Let us then look at Dr. Spring's explanation of his leading position above stated. As to the nature of sin, he agrees perfectly with Prof. Stuart, and his New-Haven brethren. “It is obvious," he says, “that sin is predicable only of an intelligent being, and that in such a being it consists in the transgression of law.” Sin is not imputed where (when) there is no law. Wherever, therefore, there is a deviation from law, there, and only there, is sin.” In opposition to those who resolve the sin of infants into a defect or want of righteousness, he says, “Sin is something which has a positive existence." “ Sin is an internal emotion of the mind." sists in a supremely selfish spirit.” “The moral dispositions are those internal operations or emotions of the mind, which can be compared with a rule of action, etc.”

Having thus settled the nature of sin, Dr. S. propounds his peculiar theory. “ If then every human being possesses at birth an immaterial, immortal soul, he is at the instant of his creation, capable of possessing a moral character, and is from his NATURE a moral and accountable being, under a law which he either obeys or transgresses.” “ If infants belong to the children of men; if they have a heart and soul, then from the moment they are human and the descendants of Adam, are they sinners.” Dr. Spring's doctrine then is, that infants, at the very moment of birth, are the accountable subjects of law-that they possess even at that very instant, the knowledge of right and wrong; and thus knowingly commit sin in the exercise of supreme selfishness.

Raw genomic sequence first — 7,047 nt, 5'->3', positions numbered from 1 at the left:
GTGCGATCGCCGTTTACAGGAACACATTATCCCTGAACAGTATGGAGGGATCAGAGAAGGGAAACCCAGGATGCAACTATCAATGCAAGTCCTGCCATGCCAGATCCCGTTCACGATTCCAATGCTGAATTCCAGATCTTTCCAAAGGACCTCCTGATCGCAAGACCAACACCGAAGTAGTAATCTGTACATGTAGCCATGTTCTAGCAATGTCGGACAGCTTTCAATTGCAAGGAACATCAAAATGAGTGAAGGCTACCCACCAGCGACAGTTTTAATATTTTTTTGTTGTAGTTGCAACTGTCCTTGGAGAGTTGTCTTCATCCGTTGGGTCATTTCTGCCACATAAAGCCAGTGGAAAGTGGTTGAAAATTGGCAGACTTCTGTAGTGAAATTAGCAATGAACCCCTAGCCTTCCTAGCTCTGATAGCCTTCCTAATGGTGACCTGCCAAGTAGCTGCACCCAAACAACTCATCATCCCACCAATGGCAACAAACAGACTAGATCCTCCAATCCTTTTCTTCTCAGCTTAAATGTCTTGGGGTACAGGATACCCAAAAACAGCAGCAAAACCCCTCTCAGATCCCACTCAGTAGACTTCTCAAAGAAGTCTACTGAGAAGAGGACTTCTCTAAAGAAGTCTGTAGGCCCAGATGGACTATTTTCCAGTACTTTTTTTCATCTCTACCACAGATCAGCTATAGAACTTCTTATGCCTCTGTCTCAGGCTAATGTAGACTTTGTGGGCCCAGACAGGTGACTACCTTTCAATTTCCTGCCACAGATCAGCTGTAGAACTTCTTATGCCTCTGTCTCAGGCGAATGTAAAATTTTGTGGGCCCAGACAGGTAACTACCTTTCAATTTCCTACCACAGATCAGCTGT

In considering these statements, our object in the present article is to show, that Dr. Spring is altogether peculiar and alone in his riews of native depravity; agreeing, however more nearly with his New-Haven brethren, than with any other class of theologians. In a subsequent number, we shall examine the philosophical theories and passages of scripture by which Dr. Spring attempts to support his favorite opinion. Let us then very briefly compare Dr. Spring's view of this important doctrine, with the views of other divines.